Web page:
How might cytoreductive agents, including hydroxyurea, interferon-alpha, anagrelide and immunosuppressive treatment impact circulating levels of inflammatory cytokines?
Hydroxyurea lowers elevated leukocyte-and platelets count within days and thereby also the number of those cells, which are significant sources of cytokine production. The impact of hydroxyurea upon elevated circulation levels of cytokines has not been studied systematically in MPNs. However, another “inflammation model” for thrombosis development—sickle cell anemia (SCA)—shares several thrombosis promoting mechanisms with MPNs, including in vivo activation of leukocytes and platelets and in vivo activation of endothelial cells as well. Hydroxyurea reduces the thrombosis risk including the risk of SC crisis—a hyperinflammatory syndrome—which is tightly associated with exacerbation of the chronic inflammatory state in SCA. Several studies have shown that circulating inflammatory cytokines (eg, TNF-α, IL-8, IL-1β, and IL-6) are markedly elevated in SCA and hydroxyurea significantly lowers them all. Hydroxyurea not only affects monocyte subsets, but also the ability of the cells to produce pro-inflammatory cytokines.13 Surprisingly, Øbro et al did not find any significant changes in individual cytokine levels due to hydroxyurea treatment; for the other treatments (interferon-alpha, ruxolitinib), they did not have a sufficient number of patients to make robust statistical comparisons. It is intriguing to speculate whether the elevated GRO-α and EGF levels in ET and PV patients might partly be explained by low-risk patients (<60 years, no prior thrombosis and platelets <1500 × 109/L) not receiving cytoreductive therapy (“watch and wait strategy”). If so, declining levels during disease progression towards myelofibrosis might associate with an increasing number of patients being treated with hydroxyurea with concurrent reduction in elevated inflammatory cytokines. Therefore, in future studies, the impact of treatment—potentially lowering elevated cytokine levels in MPNs—should also be carefully addressed (eg, hydroxyurea, glucocorticoids, methotrexate, danazol, JAK1/2 inhibitors, and statins).
How to differentiate “genuine” ET from early stage myelofibrosis without a bone marrow biopsy?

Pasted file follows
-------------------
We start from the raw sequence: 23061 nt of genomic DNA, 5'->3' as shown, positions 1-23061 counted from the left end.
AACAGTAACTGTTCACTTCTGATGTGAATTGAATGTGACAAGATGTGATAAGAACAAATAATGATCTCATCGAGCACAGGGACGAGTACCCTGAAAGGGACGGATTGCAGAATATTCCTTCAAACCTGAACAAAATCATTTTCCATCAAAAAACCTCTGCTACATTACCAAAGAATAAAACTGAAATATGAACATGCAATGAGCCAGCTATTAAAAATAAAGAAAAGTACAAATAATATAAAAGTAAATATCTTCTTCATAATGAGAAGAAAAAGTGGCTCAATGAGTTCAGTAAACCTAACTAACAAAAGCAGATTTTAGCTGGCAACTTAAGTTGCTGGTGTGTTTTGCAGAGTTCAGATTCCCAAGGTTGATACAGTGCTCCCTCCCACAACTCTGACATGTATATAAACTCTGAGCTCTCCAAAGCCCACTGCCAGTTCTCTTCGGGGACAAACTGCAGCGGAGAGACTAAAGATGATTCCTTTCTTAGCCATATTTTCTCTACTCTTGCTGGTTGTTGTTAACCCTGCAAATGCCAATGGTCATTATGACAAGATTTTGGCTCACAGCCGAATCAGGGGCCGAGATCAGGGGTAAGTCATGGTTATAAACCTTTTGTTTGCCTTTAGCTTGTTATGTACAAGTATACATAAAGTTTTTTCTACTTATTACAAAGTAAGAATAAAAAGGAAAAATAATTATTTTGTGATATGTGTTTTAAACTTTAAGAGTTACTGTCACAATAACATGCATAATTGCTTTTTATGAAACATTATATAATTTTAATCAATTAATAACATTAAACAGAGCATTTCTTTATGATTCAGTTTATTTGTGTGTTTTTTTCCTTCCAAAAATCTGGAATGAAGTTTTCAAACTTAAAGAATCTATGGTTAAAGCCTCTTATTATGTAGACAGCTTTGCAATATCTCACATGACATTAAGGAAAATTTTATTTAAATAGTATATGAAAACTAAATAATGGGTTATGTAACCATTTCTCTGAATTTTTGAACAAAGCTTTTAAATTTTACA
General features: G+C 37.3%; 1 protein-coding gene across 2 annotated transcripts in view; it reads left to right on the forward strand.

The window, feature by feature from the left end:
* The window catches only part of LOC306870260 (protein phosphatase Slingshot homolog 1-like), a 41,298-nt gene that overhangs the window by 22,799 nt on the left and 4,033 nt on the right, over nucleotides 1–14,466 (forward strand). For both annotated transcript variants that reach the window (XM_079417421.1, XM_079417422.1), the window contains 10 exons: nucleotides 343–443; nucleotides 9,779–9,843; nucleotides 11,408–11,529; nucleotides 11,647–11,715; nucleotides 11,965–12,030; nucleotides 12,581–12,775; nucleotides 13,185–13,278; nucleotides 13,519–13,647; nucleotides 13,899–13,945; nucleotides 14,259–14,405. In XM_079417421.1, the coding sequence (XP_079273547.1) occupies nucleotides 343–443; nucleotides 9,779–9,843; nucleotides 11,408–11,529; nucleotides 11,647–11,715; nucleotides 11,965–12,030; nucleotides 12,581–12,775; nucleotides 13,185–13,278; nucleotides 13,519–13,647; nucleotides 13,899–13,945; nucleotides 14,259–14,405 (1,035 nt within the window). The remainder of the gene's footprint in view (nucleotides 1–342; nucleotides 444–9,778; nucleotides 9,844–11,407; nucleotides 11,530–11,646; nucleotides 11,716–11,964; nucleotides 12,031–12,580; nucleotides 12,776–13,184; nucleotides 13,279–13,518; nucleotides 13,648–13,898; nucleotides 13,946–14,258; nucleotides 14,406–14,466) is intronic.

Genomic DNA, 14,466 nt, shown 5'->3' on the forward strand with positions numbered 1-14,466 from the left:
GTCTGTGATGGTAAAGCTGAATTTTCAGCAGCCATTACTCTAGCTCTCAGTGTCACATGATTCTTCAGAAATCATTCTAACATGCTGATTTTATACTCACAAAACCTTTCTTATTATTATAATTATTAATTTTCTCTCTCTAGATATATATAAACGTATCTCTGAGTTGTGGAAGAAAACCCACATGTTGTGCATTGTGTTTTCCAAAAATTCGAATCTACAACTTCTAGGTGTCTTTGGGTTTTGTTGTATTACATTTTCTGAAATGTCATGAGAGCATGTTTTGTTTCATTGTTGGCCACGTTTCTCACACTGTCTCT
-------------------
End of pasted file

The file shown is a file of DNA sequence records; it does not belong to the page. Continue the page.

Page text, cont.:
In the Øbro et al study, the specific inflammatory cytokine signature predicted disease transformation to myelofibrosis. Of note, baseline fibrosis grades were only given in 44 patients (from the PT-1 Trial), compromising the differentiation between “genuine” ET, early prefibrotic myelofibrosis and “hyperproliferative” MF in the remaining patients in their large cohort of “ET” patients. Although fibrosis grade was not correlated with GRO-α or EGF levels, one might speculate whether elevated GRO-α in the initial blood sample indeed reflected patients already having transformed and accordingly being more advanced towards the myelofibrosis stage. Thus, bone marrow fibrosis grading is challenging, taking into account the heterogeneous distribution of fibrosis pattern in a single bone marrow biopsy and likely therefore also in the skeleton in MPNs. Therefore, the interpretation of any correlation between circulating inflammatory cytokine levels and fibrosis grade should be cautiously addressed.
The findings in the present study by Øbro et al are highly exciting and of utmost importance, underscoring the significant role of chronic inflammation for MPN disease development and how simple tools such as measurement of circulating inflammatory cytokines might complement genomic profiling in assessing prognosis and monitoring of disease transformation to myelofibrosis. Therefore, their comprehensive study opens the avenue for similar future prospective studies, highlighting the impact of current therapies (eg, hydroxyurea, interferon-alfa, JAK 1/2 inhibitors) upon clonal evolution, and the mutational landscape and how it is shaped by the chronic inflammatory state as assessed by cytokine profiling studies. On this journey, we should not forget history, but look back and link previous studies on circulating immune complexes (IC) and complement activation in MPNs 30 years ago8,11 to current and future studies on the role of cytokines in disease pathogenesis, stratification, and prognostication of MPNs. This is even more important when considering that circulating IC are not only able to induce complement activation but production of several inflammatory cytokines.8,14 In this perspective, it is intriguing to consider the impact of dysfunction of the small-intestinal barrier for MPN-development.15 Bacterial translocation with antibody production against IgA might elicit a huge amount of IgA containing IC,14 triggering a chronic hyperinflammatory state with the production of inflammatory cytokines from several immune cells and thereby ultimately also triggering development of MPNs. If so, important MPN research on inflammation and immune deregulation during the last 30 years2–12 will be supportive of the Hippocrates statement “All disease begins in the gut” and this may hold true for MPNs as well.15
1. Øbro N, Grinfeld J, Belmonte M, et al. Longitudinal cytokine profiling identifies GRO-α and EGF as potential biomarkers of disease progression in essential thrombocythemia. HemaSphere.
2. Barosi G. An immune dysregulation in MPN. Curr Hematol Malig Rep.
3. Hermouet S, Vilaine M. The JAK2 46/1 haplotype: a marker of inappropriate myelomonocytic response to cytokine stimulation, leading to increased risk of inflammation, myeloid neoplasm, and impaired defense against infection? Haematologica.
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12. Andersen M, Sajid Z, Pedersen RK, et al. Mathematical modelling as a proof of concept for MPNs as a human inflammation model for cancer development. PLoS One.
13. Guarda CC, Silveira-Mattos PSM, Yahouédéhou SCMA, et al. Hydroxyurea alters circulating monocyte subsets and dampens its inflammatory potential in sickle cell anemia patients. Sci Rep.
14. Hansen IS, Hoepel W, Zaat SAJ, et al. Serum IgA immune complexes promote proinflammatory cytokine production by human macrophages, monocytes, and kupffer cells through FcαRI-TLR cross-talk. J Immunol.
15. Meisel M, Hinterleitner R, Pacis A, et al. Microbial signals drive pre-leukaemic myeloproliferation in a Tet2-deficient host. Nature.